UK employees are the least trustworthy, research shows

SAS research reveals UK experiences higher travel, expenses and company credit card fraud

More employees have been caught for occupational fraud in the UK than anywhere else across EMEA, research from SAS shows. Over half (59 per cent) of UK businesses have suffered travel and expenses fraud by workers, while 49 per cent have caught their employees using company credit cards fraudulently.

The research shows that occupational fraud – where an employee deliberately abuses company resources for their own gain – is a common challenge faced by businesses, but nowhere more so than in the UK. Of the countries surveyed only 39 per cent on average experienced travel and expenses fraud, and a quarter (24 per cent) suffered credit card fraud.

Despite the country’s poor showing, most UK companies take a relaxed attitude to detecting this type of occupational fraud and have failed to adopt the most effective technologies. Only 12 per cent use advanced analytics technologies – such as algorithm-based software and machine learning capabilities – against an average of 14 per cent in the EMEA survey. Additionally, less than one in 10 (nine per cent) make use of artificial intelligence (AI) for occupational fraud prevention.

“When you rely solely on employees to detect fraud, your strategy is fundamentally flawed” said Laurent Colombant, Continuous Controls and Fraud Manager at SAS. “The bulk of workers are honest and will do the right thing, but you can’t trust a small number of poachers to turn gamekeeper. Until UK businesses make use of advanced analytics detection techniques, the true scale of fraud will remain unknown.”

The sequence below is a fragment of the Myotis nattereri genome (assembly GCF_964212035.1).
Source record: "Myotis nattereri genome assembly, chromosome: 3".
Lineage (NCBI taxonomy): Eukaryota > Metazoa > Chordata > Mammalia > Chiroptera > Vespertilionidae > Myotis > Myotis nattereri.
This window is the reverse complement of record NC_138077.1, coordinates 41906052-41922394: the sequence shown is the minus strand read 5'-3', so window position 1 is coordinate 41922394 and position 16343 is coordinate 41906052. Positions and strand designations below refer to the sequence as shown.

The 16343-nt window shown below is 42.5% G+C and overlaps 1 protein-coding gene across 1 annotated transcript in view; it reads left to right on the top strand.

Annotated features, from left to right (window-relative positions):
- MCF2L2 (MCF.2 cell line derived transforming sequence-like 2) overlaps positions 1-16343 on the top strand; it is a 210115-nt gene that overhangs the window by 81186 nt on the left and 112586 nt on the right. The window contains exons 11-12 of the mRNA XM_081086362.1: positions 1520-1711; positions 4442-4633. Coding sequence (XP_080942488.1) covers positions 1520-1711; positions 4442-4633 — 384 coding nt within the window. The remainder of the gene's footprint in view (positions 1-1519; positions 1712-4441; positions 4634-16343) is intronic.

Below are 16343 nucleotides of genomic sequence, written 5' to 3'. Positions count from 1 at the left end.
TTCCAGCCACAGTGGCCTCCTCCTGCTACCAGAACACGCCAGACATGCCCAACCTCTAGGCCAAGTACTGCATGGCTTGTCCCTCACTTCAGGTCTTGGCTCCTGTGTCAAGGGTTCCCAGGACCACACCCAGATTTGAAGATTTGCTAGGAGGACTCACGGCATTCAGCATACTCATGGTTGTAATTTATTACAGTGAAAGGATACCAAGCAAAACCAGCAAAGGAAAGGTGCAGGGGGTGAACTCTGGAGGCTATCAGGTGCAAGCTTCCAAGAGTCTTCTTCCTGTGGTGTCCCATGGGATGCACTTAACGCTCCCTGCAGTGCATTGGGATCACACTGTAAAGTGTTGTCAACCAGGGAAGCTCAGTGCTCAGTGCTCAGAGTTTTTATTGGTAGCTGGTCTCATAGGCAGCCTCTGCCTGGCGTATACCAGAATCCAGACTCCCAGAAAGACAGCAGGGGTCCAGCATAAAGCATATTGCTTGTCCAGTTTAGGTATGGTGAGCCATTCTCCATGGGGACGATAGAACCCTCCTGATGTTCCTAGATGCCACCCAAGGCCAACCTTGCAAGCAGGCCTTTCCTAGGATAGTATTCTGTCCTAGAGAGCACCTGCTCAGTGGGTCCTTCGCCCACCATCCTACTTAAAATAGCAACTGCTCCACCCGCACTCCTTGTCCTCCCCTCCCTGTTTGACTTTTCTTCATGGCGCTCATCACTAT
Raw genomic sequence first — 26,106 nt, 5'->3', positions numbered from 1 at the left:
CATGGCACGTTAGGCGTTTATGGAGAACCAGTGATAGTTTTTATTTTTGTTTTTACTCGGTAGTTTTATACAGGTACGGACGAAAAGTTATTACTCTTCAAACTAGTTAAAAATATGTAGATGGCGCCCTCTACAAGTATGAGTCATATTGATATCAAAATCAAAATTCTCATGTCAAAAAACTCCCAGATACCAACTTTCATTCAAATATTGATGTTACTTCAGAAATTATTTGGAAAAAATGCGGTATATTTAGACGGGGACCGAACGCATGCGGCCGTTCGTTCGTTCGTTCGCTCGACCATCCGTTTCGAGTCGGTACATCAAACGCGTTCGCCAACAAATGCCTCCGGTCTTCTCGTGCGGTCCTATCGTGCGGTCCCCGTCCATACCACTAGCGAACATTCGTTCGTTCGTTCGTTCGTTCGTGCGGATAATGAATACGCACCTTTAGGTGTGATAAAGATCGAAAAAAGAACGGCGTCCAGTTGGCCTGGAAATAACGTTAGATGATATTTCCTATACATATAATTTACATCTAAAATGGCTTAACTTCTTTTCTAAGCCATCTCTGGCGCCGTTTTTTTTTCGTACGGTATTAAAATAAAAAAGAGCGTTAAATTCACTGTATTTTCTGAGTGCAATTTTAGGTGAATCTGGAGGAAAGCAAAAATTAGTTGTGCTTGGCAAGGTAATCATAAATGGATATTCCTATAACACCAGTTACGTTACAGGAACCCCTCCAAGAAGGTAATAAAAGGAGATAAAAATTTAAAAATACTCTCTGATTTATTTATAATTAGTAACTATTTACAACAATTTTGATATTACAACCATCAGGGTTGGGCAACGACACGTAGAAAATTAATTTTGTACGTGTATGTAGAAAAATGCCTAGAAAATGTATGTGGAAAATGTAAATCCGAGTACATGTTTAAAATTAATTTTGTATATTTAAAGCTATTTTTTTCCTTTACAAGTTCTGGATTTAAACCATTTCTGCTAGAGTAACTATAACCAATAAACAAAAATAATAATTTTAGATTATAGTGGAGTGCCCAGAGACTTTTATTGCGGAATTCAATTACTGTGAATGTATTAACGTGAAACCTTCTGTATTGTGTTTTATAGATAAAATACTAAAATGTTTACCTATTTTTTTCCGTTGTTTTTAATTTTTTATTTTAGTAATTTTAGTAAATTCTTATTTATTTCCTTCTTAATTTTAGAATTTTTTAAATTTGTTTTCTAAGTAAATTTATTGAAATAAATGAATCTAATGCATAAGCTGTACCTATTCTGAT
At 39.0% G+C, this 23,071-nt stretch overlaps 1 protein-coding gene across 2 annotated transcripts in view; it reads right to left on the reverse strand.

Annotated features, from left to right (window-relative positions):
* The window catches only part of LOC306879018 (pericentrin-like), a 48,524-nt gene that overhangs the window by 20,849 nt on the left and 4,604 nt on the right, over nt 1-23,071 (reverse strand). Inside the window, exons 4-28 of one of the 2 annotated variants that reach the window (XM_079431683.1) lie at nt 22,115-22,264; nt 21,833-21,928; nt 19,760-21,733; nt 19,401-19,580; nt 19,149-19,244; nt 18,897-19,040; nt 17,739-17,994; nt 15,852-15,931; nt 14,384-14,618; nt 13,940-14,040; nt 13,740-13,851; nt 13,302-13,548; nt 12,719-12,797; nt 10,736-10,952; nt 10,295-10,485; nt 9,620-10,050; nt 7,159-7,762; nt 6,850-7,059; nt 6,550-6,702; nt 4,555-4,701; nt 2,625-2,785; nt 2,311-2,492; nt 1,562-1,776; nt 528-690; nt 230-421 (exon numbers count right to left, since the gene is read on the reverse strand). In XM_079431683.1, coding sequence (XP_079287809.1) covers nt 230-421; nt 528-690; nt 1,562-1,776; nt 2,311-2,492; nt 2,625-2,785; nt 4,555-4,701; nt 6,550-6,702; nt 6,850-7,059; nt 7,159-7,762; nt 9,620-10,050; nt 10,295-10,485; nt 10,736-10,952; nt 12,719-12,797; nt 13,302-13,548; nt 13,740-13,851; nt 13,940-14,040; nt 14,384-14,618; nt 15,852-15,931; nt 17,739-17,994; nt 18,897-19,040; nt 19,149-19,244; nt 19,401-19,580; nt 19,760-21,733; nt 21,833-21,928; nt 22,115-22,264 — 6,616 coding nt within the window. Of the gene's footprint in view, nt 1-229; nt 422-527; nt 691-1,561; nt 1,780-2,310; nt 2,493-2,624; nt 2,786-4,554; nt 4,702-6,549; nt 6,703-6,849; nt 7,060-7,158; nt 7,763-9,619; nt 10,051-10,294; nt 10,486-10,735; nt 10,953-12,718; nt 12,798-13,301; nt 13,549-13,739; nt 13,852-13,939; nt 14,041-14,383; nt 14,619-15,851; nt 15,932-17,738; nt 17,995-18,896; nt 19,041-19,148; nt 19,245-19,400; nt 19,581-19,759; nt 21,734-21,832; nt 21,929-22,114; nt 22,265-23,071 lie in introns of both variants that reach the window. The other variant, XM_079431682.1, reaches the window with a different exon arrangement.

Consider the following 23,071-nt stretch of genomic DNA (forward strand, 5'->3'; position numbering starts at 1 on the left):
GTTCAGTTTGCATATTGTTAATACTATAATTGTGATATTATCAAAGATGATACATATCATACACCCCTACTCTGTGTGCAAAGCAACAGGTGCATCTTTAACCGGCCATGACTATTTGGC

For more information view the full report entitled Unmasking the enemy within: how smart analytics can stop procurement fraud and watch our webinar on why organisations fail to spot procurement fraud.

Methodology

In Q4 2018, SAS and 3GEM surveyed 850 business leaders across EMEA for their opinions and experiences of procurement fraud. SAS commissioned the research to understand the scale of the problem and the extent to which organisations recognise and attempt to fight it. SAS wanted to assess current methods of combatting procurement fraud, while recommending best practice strategies and technologies.

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